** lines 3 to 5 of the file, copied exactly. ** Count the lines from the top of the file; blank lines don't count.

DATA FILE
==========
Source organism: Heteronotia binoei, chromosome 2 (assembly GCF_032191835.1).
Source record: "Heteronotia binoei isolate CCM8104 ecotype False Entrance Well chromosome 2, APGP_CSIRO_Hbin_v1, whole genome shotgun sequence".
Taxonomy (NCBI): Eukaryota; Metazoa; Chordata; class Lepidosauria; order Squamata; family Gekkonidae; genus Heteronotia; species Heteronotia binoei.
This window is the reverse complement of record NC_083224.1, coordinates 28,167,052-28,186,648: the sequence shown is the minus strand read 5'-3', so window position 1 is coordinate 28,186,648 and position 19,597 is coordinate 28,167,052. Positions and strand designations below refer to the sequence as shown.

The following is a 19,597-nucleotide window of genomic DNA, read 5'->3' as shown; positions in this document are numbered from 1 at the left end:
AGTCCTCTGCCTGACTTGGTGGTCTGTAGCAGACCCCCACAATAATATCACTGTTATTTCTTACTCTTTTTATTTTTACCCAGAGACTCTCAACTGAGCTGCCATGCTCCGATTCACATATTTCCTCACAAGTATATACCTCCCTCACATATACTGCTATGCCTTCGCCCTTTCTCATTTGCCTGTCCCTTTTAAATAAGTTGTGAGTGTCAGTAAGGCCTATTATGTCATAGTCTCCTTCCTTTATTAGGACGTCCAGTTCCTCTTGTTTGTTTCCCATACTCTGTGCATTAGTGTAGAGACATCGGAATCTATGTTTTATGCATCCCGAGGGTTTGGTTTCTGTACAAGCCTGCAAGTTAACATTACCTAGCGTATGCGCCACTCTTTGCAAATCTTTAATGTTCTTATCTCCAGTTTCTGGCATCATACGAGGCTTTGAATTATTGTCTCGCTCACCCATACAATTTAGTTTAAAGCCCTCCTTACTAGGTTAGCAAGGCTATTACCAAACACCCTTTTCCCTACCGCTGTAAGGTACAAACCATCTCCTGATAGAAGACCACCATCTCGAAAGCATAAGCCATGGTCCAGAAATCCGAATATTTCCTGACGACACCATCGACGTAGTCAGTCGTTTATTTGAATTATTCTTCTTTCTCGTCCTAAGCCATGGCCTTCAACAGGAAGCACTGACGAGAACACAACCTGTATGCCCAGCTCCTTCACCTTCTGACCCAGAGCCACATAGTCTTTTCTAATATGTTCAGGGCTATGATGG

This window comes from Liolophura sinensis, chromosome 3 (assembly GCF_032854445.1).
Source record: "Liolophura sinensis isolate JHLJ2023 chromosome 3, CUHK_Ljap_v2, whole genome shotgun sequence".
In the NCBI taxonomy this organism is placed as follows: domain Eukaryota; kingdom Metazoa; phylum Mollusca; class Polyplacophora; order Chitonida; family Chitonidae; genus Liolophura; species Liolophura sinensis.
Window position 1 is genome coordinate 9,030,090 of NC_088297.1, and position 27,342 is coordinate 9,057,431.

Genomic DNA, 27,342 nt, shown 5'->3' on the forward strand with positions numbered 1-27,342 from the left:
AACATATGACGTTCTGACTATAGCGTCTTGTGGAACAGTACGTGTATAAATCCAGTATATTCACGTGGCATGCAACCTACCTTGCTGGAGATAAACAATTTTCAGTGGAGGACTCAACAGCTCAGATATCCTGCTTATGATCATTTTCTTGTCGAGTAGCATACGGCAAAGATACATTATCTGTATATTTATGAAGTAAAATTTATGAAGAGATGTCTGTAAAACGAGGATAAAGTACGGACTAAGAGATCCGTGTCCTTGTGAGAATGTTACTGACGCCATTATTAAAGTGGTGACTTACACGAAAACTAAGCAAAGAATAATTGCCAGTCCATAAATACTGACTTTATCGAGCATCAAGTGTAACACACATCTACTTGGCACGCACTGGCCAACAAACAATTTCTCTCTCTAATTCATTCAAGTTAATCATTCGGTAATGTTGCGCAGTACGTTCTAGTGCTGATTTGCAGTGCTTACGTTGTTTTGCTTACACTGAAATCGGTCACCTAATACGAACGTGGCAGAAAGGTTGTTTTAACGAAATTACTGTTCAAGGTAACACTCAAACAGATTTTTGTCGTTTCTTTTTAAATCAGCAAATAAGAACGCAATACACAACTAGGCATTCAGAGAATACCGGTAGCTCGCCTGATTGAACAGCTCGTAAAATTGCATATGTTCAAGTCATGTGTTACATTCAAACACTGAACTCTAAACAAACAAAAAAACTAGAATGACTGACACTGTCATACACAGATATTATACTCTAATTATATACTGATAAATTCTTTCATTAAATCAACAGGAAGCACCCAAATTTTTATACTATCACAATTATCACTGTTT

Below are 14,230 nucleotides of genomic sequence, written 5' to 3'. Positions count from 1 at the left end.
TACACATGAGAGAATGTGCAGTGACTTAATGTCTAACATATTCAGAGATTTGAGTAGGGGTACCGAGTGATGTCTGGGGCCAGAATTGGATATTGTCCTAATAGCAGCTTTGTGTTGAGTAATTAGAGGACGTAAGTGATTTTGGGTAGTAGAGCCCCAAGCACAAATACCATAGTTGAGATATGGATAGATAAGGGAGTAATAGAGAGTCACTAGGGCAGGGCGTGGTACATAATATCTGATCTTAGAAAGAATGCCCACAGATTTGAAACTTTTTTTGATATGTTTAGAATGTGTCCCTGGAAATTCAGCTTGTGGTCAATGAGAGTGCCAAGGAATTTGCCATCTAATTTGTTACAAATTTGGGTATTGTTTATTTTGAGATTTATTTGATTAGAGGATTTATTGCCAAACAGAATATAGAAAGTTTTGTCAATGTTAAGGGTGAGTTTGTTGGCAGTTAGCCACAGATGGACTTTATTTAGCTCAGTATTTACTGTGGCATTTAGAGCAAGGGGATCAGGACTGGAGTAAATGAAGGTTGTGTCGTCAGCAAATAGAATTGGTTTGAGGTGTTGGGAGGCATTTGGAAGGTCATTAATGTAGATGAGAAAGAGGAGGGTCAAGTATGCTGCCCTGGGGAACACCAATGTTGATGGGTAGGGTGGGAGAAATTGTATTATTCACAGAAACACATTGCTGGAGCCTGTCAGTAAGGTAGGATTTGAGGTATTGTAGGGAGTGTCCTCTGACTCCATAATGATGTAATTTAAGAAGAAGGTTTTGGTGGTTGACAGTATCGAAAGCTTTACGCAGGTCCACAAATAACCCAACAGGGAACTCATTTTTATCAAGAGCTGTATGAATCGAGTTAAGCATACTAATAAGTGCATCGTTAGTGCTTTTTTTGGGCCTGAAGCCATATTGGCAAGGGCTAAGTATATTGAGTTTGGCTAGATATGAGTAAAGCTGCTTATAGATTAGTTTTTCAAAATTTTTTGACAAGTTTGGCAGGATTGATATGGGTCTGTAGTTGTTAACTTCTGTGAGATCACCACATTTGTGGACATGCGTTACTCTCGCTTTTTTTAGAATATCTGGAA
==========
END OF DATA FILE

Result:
Taxonomy (NCBI): Eukaryota; Metazoa; Chordata; class Lepidosauria; order Squamata; family Gekkonidae; genus Heteronotia; species Heteronotia binoei.
This window is the reverse complement of record NC_083224.1, coordinates 28,167,052-28,186,648: the sequence shown is the minus strand read 5'-3', so window position 1 is coordinate 28,186,648 and position 19,597 is coordinate 28,167,052. Positions and strand designations below refer to the sequence as shown.

The following is a 19,597-nucleotide window of genomic DNA, read 5'->3' as shown; positions in this document are numbered from 1 at the left end: